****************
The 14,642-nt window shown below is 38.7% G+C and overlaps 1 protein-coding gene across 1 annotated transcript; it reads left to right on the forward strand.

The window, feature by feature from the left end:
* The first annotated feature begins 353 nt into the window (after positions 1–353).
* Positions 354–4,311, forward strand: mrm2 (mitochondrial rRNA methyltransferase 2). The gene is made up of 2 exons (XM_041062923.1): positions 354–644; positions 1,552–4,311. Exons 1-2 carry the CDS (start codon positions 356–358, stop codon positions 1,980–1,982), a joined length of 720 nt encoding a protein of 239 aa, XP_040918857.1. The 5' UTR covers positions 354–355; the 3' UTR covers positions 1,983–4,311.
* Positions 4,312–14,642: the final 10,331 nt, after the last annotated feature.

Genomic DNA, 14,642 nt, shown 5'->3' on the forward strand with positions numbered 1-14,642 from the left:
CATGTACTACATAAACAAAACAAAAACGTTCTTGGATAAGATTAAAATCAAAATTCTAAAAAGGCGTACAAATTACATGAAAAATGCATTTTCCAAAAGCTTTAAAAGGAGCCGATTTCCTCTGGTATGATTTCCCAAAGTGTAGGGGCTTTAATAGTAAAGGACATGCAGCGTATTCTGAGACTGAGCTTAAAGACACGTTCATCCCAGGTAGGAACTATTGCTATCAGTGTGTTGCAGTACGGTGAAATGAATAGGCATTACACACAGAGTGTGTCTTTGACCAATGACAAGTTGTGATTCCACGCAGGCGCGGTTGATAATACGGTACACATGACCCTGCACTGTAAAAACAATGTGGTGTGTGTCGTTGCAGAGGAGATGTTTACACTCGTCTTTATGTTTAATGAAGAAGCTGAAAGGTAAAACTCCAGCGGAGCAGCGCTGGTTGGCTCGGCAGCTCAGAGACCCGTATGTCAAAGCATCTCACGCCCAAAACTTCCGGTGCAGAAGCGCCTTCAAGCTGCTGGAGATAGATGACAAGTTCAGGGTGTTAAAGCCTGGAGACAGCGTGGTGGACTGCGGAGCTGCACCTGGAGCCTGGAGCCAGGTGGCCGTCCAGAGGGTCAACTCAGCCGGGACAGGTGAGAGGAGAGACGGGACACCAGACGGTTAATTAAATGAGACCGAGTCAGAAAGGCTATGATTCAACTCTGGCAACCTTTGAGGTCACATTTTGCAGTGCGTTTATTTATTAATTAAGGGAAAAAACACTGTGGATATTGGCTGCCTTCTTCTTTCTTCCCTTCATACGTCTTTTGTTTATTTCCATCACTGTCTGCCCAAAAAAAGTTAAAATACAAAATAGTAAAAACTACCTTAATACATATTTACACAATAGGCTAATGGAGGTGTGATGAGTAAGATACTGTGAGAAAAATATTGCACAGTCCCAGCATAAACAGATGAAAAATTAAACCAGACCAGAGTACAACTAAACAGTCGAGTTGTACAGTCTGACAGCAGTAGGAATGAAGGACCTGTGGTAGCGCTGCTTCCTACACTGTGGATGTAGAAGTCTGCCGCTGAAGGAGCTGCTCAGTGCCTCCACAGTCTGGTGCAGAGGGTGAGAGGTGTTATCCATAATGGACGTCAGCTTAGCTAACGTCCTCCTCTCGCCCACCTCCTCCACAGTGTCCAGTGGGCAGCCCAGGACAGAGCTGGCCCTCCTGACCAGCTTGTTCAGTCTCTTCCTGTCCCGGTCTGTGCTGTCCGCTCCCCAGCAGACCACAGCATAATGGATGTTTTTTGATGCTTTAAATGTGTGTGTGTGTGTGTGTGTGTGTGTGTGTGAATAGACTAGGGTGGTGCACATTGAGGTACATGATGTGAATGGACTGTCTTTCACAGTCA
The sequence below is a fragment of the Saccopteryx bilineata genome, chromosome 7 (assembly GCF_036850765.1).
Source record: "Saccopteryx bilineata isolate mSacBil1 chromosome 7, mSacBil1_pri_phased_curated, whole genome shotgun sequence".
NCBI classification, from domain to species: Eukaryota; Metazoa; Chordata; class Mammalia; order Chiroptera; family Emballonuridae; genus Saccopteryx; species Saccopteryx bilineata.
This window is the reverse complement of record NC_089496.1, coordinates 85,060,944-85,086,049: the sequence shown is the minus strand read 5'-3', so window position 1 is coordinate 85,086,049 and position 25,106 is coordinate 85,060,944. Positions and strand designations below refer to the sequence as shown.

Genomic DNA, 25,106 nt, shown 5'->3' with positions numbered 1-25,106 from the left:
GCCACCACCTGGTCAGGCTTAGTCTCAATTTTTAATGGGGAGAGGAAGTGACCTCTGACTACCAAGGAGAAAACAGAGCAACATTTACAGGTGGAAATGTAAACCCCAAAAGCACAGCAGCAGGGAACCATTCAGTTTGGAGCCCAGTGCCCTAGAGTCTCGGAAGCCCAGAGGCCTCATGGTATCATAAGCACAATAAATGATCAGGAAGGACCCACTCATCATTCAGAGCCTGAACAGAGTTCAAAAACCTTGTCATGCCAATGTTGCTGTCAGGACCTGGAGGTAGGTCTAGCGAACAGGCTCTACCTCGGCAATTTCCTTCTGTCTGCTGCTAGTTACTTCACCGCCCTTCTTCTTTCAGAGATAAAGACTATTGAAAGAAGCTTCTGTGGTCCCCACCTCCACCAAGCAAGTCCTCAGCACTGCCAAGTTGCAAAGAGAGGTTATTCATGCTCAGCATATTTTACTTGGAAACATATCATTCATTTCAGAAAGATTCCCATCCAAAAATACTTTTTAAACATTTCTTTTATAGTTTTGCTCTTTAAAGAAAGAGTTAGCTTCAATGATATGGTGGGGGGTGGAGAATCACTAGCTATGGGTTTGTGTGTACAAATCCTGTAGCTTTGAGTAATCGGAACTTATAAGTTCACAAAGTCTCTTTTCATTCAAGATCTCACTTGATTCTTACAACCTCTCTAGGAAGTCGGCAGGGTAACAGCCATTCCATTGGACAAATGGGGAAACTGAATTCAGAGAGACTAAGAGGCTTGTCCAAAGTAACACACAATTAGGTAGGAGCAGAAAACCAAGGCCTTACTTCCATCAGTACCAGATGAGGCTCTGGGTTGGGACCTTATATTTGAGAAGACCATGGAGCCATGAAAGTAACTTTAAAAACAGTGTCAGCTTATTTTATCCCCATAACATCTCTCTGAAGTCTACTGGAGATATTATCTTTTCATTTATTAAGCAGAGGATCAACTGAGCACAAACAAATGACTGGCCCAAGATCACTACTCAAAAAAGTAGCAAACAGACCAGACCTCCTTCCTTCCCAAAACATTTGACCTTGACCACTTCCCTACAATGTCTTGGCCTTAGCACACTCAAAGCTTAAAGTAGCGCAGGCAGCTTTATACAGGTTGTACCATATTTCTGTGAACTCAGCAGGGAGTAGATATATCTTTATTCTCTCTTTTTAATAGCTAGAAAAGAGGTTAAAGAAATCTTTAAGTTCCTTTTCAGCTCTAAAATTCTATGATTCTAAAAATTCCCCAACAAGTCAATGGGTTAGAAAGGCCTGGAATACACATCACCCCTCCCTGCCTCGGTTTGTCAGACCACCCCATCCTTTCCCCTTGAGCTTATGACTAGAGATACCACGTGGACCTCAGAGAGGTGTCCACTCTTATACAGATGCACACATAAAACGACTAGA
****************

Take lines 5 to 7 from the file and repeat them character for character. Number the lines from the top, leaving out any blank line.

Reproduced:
* Positions 4,312–14,642: the final 10,331 nt, after the last annotated feature.

Genomic DNA, 14,642 nt, shown 5'->3' on the forward strand with positions numbered 1-14,642 from the left:
CATGTACTACATAAACAAAACAAAAACGTTCTTGGATAAGATTAAAATCAAAATTCTAAAAAGGCGTACAAATTACATGAAAAATGCATTTTCCAAAAGCTTTAAAAGGAGCCGATTTCCTCTGGTATGATTTCCCAAAGTGTAGGGGCTTTAATAGTAAAGGACATGCAGCGTATTCTGAGACTGAGCTTAAAGACACGTTCATCCCAGGTAGGAACTATTGCTATCAGTGTGTTGCAGTACGGTGAAATGAATAGGCATTACACACAGAGTGTGTCTTTGACCAATGACAAGTTGTGATTCCACGCAGGCGCGGTTGATAATACGGTACACATGACCCTGCACTGTAAAAACAATGTGGTGTGTGTCGTTGCAGAGGAGATGTTTACACTCGTCTTTATGTTTAATGAAGAAGCTGAAAGGTAAAACTCCAGCGGAGCAGCGCTGGTTGGCTCGGCAGCTCAGAGACCCGTATGTCAAAGCATCTCACGCCCAAAACTTCCGGTGCAGAAGCGCCTTCAAGCTGCTGGAGATAGATGACAAGTTCAGGGTGTTAAAGCCTGGAGACAGCGTGGTGGACTGCGGAGCTGCACCTGGAGCCTGGAGCCAGGTGGCCGTCCAGAGGGTCAACTCAGCCGGGACAGGTGAGAGGAGAGACGGGACACCAGACGGTTAATTAAATGAGACCGAGTCAGAAAGGCTATGATTCAACTCTGGCAACCTTTGAGGTCACATTTTGCAGTGCGTTTATTTATTAATTAAGGGAAAAAACACTGTGGATATTGGCTGCCTTCTTCTTTCTTCCCTTCATACGTCTTTTGTTTATTTCCATCACTGTCTGCCCAAAAAAAGTTAAAATACAAAATAGTAAAAACTACCTTAATACATATTTACACAATAGGCTAATGGAGGTGTGATGAGTAAGATACTGTGAGAAAAATATTGCACAGTCCCAGCATAAACAGATGAAAAATTAAACCAGACCAGAGTACAACTAAACAGTCGAGTTGTACAGTCTGACAGCAGTAGGAATGAAGGACCTGTGGTAGCGCTGCTTCCTACACTGTGGATGTAGAAGTCTGCCGCTGAAGGAGCTGCTCAGTGCCTCCACAGTCTGGTGCAGAGGGTGAGAGGTGTTATCCATAATGGACGTCAGCTTAGCTAACGTCCTCCTCTCGCCCACCTCCTCCACAGTGTCCAGTGGGCAGCCCAGGACAGAGCTGGCCCTCCTGACCAGCTTGTTCAGTCTCTTCCTGTCCCGGTCTGTGCTGTCCGCTCCCCAGCAGACCACAGCATAATGGATGTTTTTTGATGCTTTAAATGTGTGTGTGTGTGTGTGTGTGTGTGTGTGTGAATAGACTAGGGTGGTGCACATTGAGGTACATGATGTGAATGGACTGTCTTTCACAGTCA